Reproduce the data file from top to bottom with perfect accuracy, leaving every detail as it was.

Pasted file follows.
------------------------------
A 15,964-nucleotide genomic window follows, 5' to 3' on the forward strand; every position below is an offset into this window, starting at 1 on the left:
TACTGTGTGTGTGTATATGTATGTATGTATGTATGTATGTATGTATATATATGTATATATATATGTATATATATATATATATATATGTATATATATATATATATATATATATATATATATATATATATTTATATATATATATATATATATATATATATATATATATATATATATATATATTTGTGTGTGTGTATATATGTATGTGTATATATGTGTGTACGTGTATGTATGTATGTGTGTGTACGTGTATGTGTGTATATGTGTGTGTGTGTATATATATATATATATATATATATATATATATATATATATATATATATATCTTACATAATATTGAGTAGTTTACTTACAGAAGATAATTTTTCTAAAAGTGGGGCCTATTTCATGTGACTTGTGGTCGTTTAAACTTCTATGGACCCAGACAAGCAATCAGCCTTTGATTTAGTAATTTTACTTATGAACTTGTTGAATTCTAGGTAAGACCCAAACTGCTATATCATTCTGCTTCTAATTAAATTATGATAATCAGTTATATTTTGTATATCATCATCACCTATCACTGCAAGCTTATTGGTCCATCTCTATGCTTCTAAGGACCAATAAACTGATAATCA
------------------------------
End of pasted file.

A 15,964-nucleotide genomic window follows, 5' to 3' on the forward strand; every position below is an offset into this window, starting at 1 on the left:
TACTGTGTGTGTGTATATGTATGTATGTATGTATGTATGTATGTATATATATGTATATATATATGTATATATATATATATATATATGTATATATATATATATATATATATATATATATATATATATATTTATATATATATATATATATATATATATATATATATATATATATATATATATTTGTGTGTGTGTATATATGTATGTGTATATATGTGTGTACGTGTATGTATGTATGTGTGTGTACGTGTATGTGTGTATATGTGTGTGTGTGTATATATATATATATATATATATATATATATATATATATATATATATATATCTTACATAATATTGAGTAGTTTACTTACAGAAGATAATTTTTCTAAAAGTGGGGCCTATTTCATGTGACTTGTGGTCGTTTAAACTTCTATGGACCCAGACAAGCAATCAGCCTTTGATTTAGTAATTTTACTTATGAACTTGTTGAATTCTAGGTAAGACCCAAACTGCTATATCATTCTGCTTCTAATTAAATTATGATAATCAGTTATATTTTGTATATCATCATCACCTATCACTGCAAGCTTATTGGTCCATCTCTATGCTTCTAAGGACCAATAAACTGATAATCA